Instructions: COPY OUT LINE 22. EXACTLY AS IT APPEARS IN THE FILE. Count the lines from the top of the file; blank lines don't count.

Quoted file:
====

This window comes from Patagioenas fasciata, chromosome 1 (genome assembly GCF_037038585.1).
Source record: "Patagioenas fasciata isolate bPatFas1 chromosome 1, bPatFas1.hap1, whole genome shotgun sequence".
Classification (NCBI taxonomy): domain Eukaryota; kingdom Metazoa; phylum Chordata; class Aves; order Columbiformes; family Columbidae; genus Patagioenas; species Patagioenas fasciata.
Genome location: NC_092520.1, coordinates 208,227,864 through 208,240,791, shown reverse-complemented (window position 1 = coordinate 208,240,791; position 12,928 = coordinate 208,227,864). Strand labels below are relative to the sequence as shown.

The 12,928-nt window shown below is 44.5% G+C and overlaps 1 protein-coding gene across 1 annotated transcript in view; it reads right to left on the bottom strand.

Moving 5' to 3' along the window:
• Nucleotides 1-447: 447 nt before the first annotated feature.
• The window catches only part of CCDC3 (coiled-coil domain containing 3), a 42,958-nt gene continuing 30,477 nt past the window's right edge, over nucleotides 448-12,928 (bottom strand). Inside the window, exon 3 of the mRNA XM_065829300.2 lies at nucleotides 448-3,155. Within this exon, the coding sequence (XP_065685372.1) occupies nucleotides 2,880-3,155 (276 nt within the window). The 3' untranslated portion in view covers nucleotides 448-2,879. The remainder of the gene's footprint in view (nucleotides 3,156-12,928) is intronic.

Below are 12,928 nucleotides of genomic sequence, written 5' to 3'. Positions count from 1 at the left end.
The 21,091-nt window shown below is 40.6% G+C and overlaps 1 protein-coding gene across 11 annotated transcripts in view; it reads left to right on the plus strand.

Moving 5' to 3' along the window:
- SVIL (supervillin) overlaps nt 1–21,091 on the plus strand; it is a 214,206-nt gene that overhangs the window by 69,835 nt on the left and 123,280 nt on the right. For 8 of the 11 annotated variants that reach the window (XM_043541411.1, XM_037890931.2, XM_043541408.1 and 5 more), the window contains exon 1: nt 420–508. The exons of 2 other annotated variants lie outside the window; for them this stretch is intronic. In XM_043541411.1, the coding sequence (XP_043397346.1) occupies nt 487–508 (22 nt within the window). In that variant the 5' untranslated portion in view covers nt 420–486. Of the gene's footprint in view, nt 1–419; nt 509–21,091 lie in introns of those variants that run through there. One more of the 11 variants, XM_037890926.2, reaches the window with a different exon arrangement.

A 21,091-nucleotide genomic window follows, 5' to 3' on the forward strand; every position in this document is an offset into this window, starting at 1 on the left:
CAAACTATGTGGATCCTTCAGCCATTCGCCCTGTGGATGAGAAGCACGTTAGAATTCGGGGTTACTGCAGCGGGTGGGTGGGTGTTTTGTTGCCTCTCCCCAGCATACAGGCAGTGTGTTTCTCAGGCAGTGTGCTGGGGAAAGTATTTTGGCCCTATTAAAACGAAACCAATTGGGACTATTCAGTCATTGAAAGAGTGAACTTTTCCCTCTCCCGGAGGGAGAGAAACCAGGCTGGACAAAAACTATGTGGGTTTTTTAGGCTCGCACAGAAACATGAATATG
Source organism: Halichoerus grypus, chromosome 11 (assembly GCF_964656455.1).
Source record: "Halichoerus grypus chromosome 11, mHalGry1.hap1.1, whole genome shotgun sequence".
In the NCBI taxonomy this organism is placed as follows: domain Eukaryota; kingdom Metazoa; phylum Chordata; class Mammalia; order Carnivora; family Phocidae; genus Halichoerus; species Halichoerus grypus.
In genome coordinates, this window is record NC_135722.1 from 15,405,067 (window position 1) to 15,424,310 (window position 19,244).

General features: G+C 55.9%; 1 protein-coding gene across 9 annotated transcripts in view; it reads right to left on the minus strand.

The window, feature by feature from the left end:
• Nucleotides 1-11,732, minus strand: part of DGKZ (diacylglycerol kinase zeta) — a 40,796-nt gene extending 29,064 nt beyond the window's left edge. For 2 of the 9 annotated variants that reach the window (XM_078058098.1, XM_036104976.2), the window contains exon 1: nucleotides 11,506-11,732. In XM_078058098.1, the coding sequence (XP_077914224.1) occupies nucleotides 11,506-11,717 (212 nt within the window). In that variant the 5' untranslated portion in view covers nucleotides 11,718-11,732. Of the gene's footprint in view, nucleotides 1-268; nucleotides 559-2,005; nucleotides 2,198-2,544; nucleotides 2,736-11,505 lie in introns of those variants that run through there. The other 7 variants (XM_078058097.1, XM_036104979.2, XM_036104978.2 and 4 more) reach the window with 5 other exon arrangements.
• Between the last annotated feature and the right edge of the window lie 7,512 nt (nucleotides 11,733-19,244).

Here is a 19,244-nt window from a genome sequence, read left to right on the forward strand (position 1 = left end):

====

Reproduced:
• Between the last annotated feature and the right edge of the window lie 7,512 nt (nucleotides 11,733-19,244).